It will now be clear that I have provided wings which have very high lifting capacity with a very small expenditure of power. This is achieved by forming the surface segments between slots with a special contour which gives a steeper, better distributed gradient between slots. Since these gradients are brought into existence by the geometry of the wing acting in conjunction with the relative wind, only a very small power is required from the pumping means for inducting air through theslots. It is to be noted that the flaps have the concave-convex contour built into the flaps themselves.

When in the high speed condition the wings have a low drag because the favorable properly distributed gradients of the pressure distribution :curvesse t eboundar layertflewicthe cond ion.

Whil I, "have .iuus ra e s ecific form o thi invent on sbe und rs cdth I quot-inend to ml i myself in this exac form but ntend o I c aim m invention broadl a ind a ed by he ap ended: claims- :IcIa m :l. nrccmbi ati nt for sb dy an afla slip portedinadiustab e r a on w t sai fla s bflow, .saidponcave-convexsurface cooperating with saidslot to provide a continuously favorable pressure gradient thereacross, and means to induce an inward "flow-of air through said slot.

2. in: combination, a-forabody and a flap sup ported: ad s a l relation-with saidflap asu stantially in line chordwise with said fore body to form a wing adapted to be bathed by a relative flow of fluid, said flap having a chordwise extending upper surface contour which is concave along its forward portion of short length and convex along its aft portion of relatively greater length, the upper surface of said wing having a slot ahead of said concave surface adjacent thereto, and means to induce an inflow of air through said slot, said upper surface of said flap overlapping the aft upper side of said body and presenting a leading edge to a rearwardly moving flow across the upper side of said wing.

3. In combination in a wing adapted to be bathed by a flow of air, a fore body and a flap supported in adjustable relationship with said flap substantially in line with said fore body, said flap being adjustable to a lowered high lift position to confer on said wing an airfoil section whose maximum mean camber ordinate above the subtending chord is substantially greater than 12 per cent of the said chord length wherefore said flow tends to separate from the upper surface of said flap, said wing with flap depressed having an induction slot in its upper surface leading into the wing interior, the forward portion of said flap presenting a leading edge to said flow, means to induce a flow of the boundary layer air through said slot into said wing, the wing section contour aft of said slot having a short concave length succeeded by a relatively long convex length to provide a favorable pressure gradient aft of said slot of comparable magnitude along major portion of said lengths when said fiap is in said lowered position.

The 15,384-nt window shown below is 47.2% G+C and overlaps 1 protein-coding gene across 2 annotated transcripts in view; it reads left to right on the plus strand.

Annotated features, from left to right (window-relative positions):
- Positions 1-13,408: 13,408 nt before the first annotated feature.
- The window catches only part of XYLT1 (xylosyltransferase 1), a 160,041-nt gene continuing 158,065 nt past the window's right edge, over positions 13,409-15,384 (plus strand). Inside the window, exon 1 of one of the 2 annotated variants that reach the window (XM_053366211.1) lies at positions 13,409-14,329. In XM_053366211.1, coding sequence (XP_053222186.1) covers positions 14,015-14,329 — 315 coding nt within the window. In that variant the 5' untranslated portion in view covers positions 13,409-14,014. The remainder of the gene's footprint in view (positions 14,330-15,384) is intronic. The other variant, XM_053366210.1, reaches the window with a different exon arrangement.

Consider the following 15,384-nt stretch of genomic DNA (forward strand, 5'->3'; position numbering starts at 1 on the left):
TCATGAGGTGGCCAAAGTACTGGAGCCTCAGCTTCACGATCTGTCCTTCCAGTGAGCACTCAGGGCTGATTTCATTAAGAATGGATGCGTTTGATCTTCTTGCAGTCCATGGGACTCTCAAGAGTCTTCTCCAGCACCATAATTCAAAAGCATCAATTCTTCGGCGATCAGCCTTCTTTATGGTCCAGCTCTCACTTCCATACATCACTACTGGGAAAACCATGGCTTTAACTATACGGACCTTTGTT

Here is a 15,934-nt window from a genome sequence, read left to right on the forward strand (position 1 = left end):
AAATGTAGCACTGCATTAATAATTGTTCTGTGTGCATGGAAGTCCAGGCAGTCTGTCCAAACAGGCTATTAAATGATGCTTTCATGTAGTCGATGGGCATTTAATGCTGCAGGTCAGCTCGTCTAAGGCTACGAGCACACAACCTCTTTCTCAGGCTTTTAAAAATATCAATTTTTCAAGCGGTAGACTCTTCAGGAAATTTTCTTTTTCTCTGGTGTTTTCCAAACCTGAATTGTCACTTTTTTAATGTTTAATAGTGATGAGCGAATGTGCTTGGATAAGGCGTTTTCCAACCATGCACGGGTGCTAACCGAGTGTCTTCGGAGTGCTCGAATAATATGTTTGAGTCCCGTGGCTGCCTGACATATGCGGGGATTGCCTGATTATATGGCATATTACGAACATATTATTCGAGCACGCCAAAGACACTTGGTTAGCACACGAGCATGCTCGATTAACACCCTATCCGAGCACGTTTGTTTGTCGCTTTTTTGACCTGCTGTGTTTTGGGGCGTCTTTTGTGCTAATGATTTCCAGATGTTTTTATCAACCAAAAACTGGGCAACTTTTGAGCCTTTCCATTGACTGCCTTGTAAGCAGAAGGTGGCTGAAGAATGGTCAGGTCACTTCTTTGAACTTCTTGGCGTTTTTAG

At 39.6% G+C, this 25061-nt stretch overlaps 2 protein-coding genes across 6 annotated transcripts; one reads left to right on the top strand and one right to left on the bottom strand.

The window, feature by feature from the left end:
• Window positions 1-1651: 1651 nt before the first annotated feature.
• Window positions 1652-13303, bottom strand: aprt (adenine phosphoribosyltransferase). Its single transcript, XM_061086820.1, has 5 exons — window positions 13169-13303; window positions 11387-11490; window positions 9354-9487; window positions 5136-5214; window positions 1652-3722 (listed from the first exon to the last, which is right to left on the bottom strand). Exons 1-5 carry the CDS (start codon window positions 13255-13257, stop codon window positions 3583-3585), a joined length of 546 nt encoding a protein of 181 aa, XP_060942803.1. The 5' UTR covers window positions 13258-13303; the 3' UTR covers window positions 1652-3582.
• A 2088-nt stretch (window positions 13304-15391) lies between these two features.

4. In combination in a rotor for a direct lift aircraft, a hub structure adapted for rotation about an axis, a forward wing portion and a rearward wing portion supported on said structure in spaced relation to define a helicopter wing having a spanwise slot in the surface thereof, the segment of the surface adjacent the aft side of said slot having a chordwise concave portion of short length succeeded chordwise by a convex portion of relatively greater length, said concave portion overlapping said forward wing portion and having a free leading edge disposed thereabove providing a continuously favorable pressure gradient across said concave and convex portions, and means to induce a flow of air through said slot into the wing interior.

spaced slots teach having a t chordw said sla s-into he-W ne acre a; a p uralit c ch ir tw n e ding int t e W211 segment t t fet endrh vin is, In combination in a aster :fs direc .iit

hub str cture adapted f9;- ro tat' fstreams n ex po t n o re length, sai c n av .ipp ti a n with said c n ex portion, exiea y a atelsucc ss ve s o o the o her and 5P1?) continuou ly t meta ssur .sta sa d ,.c m.h nat o r each sa portion c rl rp nd reward Wine and hav n :a free leading e dispo above, and to induce aflowp I combination i .W .e ada te it calving f ow o air f rm defining a plu a it (i i cave portion of short length succee by a chordwise convex portion of relatively greater length extending to the slot at the aft end thereof, said concave-convex segment providing a continuously favorable pressure gradient thereacross between successive said slots, and means to induce a flow of fluid into said wing interior through said slot, each said segment having a free leading edge exposed to said flow.